Fukushima – WHO is lying

Those jolly chaps at the World Health Organisation have just published a report about the Fukushima disaster…

W.H.O. Sees Low Health Risks From Fukushima Accident – New York Times

What the WHO is saying about Fukushima is almost exactly what they said about Chernobyl; ie, nothing to worry about and the biggest problem is people panicking. Of course the WHO were heavily involved in the somewhat infamous Chernobyl Report, published in 2005 under the umbrella of the United Nations, which stated that 28 people died as a direct result of the Chernobyl disaster, another 15 people later died of thyroid cancer, and up to 4000 will die of cancer in the following decades. A report published in 2009 by the New York Academy of Sciences, called Chernobyl: Consequences of the Catastrophe for People and the Environment, put the death toll at more than 1 million (you can find the report here – PDF, 4.3 megs). The problem is that many people will be more likely to believe an organisation like the WHO, without knowing how closely linked to the nuclear industry the WHO is. It goes back to a 1959 agreement between the WHO and the International Atomic Energy Agency (IAEA), which effectively makes the WHO beholden to the IAEA; and of course the IAEA exists to promote nuclear energy. This piece from the Guardian explains it succinctly…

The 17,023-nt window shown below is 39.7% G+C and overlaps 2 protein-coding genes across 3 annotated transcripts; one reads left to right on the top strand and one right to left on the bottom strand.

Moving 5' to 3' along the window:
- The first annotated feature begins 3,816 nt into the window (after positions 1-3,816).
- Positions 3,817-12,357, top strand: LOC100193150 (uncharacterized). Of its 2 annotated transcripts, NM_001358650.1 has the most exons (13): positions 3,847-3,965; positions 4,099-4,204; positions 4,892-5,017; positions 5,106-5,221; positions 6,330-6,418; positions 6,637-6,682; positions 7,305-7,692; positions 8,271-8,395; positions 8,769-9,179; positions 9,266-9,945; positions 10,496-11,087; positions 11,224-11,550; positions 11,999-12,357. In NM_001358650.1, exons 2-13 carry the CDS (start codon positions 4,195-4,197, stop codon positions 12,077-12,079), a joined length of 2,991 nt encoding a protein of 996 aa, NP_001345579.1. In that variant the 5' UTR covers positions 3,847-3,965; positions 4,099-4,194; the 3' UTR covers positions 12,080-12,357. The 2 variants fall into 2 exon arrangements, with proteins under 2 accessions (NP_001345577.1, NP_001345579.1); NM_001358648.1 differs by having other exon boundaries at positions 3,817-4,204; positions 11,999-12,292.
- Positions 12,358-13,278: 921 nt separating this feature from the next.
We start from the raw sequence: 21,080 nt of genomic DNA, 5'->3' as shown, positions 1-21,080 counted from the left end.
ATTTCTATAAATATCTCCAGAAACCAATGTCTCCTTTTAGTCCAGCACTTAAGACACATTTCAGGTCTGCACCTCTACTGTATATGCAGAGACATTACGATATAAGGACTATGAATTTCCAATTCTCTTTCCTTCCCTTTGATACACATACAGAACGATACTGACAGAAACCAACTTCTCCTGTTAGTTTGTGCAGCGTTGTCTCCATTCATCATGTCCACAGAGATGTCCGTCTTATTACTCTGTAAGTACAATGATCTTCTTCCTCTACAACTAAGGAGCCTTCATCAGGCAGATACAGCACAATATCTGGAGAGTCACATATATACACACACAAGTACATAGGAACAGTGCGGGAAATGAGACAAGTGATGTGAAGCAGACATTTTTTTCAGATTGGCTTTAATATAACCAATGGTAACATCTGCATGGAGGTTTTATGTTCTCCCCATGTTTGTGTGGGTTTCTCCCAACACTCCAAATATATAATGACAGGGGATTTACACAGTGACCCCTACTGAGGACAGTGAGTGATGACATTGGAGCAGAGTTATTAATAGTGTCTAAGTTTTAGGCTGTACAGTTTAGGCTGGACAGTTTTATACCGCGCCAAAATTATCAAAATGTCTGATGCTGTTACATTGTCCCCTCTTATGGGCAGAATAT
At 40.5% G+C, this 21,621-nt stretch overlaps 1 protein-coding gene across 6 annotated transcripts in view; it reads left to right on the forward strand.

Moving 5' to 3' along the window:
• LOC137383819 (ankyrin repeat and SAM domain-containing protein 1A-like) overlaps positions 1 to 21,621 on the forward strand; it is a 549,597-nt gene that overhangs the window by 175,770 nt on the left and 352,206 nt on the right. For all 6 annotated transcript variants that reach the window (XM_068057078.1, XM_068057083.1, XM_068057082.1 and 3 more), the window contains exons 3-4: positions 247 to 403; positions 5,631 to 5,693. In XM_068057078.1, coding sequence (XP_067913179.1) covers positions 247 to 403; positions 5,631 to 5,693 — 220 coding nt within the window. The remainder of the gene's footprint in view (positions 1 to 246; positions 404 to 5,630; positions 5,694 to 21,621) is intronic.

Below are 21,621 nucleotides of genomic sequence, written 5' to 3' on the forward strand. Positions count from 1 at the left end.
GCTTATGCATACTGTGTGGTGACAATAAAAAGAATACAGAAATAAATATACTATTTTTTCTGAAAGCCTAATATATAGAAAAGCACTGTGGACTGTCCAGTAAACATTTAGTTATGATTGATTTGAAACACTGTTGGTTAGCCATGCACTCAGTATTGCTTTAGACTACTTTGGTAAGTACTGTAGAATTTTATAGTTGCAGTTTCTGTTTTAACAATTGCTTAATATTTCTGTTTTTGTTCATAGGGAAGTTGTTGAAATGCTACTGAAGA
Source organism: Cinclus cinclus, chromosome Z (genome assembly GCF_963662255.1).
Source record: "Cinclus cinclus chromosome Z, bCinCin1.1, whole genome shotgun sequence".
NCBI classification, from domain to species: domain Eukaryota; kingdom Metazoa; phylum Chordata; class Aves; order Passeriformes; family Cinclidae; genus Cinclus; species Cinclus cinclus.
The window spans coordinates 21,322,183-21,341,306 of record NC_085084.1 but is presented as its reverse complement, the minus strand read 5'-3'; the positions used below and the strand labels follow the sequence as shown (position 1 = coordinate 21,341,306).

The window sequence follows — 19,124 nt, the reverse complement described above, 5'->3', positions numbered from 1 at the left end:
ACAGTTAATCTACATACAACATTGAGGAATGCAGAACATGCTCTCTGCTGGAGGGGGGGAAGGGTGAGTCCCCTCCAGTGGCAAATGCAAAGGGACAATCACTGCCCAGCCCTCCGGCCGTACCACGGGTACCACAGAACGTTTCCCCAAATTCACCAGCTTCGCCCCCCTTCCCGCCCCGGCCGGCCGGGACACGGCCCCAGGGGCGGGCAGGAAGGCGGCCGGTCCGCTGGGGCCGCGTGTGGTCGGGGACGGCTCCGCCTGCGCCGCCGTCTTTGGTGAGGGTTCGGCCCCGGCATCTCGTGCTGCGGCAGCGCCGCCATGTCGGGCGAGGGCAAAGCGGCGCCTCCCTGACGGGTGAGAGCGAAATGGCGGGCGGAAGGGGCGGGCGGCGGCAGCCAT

Toxic link: the WHO and the IAEA

Getting back to the WHO’s Fukushima report, what’s there to worry about three reactors in total meltdown, fuel pools catching fire and a large part of northern Japan irradiated for centuries to come – don’t panic; breathe deeply; plutonium is good for you. To give some idea of just how much radiation has been released into the environment (and continues to be released on a daily basis), thyroid cancers started showing-up five years after Chernobyl. With Fukushima, thyroid cancers started appearing one year after the disaster started. Of course, the usual suspects like Greenpeace slammed the report (here) yet even the London Times called it a whitewash for the nuclear industry (here). In 2004, Wladimir Tchertkoff, a Serbian filmmaker, made a documentary about the cosy relationship between the World Health Organisation and nuclear interests. It’s called Nuclear Controversies and is 50 minutes long…

Share
This entry was posted in Politics and tagged , , , , , , , , . Bookmark the permalink.